Ultimately, the Long Range Planning Committee is tasked with giving the Board of Education a range of possibilities to consider. Their report and recommendations are expected to be turned over to to school board in March. Then the school board will discuss the various options.

Residents who attended Tuesday’s meeting thanked the board and volunteers for sharing information with them, but they urged the committee to take the time to make the right changes. Several speakers referred to the move about four years ago to close Simon Lake Elementary School and reconfigure the elementary schools from a K-5 organization to a K-2 and 3-5 organization. Many parents did not like that change.

Adam Eckhart and his wife have a third grader, second grader and preschooler, and the two-tiered elementary school arrangement has made life difficult. He said some days he and his wife have to spend two hours at bus stops getting their children on and off different school buses. “It makes it hard for families to get work done and spend time together,” Eckhart said.

He urged the school board to switch the schools back to a K-5 arrangement for next school year and not wait longer.

Others who spoke said they would be willing to wait longer so long as the school board takes its time and makes the right decision.

Kathy Gage used to teach at Simon Lake School, which closed four years ago, despite pleas, she said, from many residents that the school stay open. “I ask you to take your time,” Gage said, adding that she believes neighborhood schools are the best thing for Milford students.

“Building a new high school is a ridiculous waste of money,” she added.

Jen Federico said she would be willing to wait even though she is sad that she sends her child to Mathewson School instead of Meadowside, which is in her neighborhood. “We live so close to Meadowside I can hear the bell ring,” Federico said.  She is in favor of a return to K-5 schools, but said she realizes the committee is also looking at other configurations.

She also suggested another alternative that wasn’t proposed by the committee. Rather than one mega high school or two separate high schools, she proposed a combination: One general studies high school and specialty high school.

Christopher Lickteig said he found the statistics and information that the Long Range Planning Committee posted on the Board of Education website to be confusing and contradictory. He questioned the logic of proposing to build a new school for $240 million when enrollment is down. “That seems fiscally irresponsible to me,” he said.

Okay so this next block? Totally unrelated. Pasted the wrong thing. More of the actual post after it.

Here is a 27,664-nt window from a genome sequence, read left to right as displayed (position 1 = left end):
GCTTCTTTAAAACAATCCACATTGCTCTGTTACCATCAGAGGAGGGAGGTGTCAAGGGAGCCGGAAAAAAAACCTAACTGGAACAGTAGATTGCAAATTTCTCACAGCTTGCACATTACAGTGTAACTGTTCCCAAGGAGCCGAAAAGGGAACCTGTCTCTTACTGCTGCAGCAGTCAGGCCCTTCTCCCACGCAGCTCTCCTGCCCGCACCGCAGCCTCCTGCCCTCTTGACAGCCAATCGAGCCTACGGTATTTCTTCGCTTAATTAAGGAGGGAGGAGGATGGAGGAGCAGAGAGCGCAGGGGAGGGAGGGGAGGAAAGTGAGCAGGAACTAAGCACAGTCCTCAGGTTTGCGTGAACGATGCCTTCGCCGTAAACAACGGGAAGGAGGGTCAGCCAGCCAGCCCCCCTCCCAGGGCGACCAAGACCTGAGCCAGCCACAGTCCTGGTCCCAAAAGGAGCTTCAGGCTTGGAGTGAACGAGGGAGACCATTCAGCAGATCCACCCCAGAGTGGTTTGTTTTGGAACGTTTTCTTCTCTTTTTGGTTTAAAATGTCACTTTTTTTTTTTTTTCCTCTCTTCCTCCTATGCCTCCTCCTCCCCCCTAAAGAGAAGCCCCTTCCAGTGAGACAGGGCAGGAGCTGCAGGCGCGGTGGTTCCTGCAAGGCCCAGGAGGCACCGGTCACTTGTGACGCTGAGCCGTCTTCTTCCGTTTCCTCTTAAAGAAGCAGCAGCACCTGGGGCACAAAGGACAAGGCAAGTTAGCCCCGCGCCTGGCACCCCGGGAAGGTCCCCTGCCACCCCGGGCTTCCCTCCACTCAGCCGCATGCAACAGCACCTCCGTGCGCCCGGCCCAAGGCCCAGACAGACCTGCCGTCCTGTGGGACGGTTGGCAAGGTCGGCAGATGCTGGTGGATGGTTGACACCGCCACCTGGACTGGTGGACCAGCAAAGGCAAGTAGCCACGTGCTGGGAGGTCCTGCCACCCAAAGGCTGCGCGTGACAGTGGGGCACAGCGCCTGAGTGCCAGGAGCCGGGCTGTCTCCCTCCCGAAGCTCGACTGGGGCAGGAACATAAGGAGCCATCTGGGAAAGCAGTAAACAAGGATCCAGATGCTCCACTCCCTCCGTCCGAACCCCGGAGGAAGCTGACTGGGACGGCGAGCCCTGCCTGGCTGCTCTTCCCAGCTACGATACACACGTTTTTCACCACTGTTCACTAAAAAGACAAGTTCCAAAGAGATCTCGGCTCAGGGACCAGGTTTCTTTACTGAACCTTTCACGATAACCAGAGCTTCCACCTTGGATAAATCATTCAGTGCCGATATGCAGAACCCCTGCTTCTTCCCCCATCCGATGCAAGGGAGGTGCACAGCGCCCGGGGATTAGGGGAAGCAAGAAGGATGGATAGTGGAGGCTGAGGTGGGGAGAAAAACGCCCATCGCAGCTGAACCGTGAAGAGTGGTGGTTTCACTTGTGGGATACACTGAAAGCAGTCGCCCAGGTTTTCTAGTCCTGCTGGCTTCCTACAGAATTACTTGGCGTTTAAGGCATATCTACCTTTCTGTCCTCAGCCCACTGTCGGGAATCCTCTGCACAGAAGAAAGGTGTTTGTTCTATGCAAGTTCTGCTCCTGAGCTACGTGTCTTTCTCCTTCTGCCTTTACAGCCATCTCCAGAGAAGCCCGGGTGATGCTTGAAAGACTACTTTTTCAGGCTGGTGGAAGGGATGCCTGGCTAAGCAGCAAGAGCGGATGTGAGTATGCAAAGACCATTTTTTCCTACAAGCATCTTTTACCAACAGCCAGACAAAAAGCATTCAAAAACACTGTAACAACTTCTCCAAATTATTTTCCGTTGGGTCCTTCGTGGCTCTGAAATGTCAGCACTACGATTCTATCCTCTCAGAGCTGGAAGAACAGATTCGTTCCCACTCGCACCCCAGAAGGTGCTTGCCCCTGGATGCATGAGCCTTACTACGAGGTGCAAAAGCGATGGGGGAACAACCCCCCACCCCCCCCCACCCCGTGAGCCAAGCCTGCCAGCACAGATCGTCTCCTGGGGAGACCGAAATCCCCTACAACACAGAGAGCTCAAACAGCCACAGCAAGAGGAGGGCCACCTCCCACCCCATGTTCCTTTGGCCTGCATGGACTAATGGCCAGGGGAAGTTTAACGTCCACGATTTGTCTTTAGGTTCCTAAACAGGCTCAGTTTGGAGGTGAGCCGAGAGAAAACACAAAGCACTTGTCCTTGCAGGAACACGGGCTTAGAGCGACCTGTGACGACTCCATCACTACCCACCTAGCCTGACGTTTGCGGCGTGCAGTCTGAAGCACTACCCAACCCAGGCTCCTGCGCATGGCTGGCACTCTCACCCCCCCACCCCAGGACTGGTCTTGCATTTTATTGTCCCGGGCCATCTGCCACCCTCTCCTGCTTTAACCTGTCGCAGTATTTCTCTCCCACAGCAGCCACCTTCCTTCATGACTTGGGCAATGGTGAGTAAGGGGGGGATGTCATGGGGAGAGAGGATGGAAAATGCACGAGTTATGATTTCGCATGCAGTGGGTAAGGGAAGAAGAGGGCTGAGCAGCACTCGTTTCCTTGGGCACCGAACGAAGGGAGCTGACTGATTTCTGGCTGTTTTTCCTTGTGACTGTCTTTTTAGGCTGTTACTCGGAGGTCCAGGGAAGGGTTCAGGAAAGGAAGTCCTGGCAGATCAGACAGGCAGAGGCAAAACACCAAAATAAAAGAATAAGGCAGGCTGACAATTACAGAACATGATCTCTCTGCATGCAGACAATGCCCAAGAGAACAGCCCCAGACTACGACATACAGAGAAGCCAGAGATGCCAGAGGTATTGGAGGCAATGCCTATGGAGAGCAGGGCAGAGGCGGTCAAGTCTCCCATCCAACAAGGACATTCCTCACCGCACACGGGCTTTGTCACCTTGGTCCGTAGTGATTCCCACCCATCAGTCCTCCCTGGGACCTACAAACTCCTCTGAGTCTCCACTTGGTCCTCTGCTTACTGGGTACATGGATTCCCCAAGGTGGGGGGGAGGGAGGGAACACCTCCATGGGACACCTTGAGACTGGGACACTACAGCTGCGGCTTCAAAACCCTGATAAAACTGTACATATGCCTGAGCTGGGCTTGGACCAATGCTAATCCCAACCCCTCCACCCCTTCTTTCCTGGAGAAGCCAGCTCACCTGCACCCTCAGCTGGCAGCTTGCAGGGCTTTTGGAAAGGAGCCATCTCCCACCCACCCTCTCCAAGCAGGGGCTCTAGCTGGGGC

Lickteig also questioned the existence of preschool programs in the district, pointing out that the city is not required to provide preschool education.

Resident Tim Chaucer was emphatic that one big high school is a bad idea; he’s been arguing against that concept for years. The current set up with one high school on one side of town and another on the other side is perfect, he said. “Why would you consider breaking that system?” he asked. “The last thing we need in this day and age is larger schools, where kids get lost.”

Staci Godek echoed that feeling about large schools, pointing out that she grew up in Illinois and went to classrooms with 35 students. She doesn’t remember her principal’s name, and wonders if she ever knew it. She was angry when the school board voted to split the elementary schools into K-2 and 3-5, and she’s angry that school board members haven’t called her to ask how she feels about these latest proposals.

Resident Barry Bonessi agreed that huge schools are a bad idea. “The mega high school is dead. Do not even think about a mega high school,” he said.

Joanne Poffenberger said she teaches in West Haven, where a new state of the art high school is planned. She said she’d like to see Milford have the best in terms of technology at its high school too, so she isn’t opposed to building a new high school.

She cautioned officials, however, on making any changes for next school year that would affect today’s fourth graders. Students in that grade already made several school changes, and she doesn’t want to see them have to move to a new school for fifth grade too.

Members of the Long Range Planning Committee said they will take public opinion into account as they continue their mission. The committee also posted a survey at milforded.org this week to gather more input from the community.

The next meeting of the Long Range Planning Committee is Feb. 11.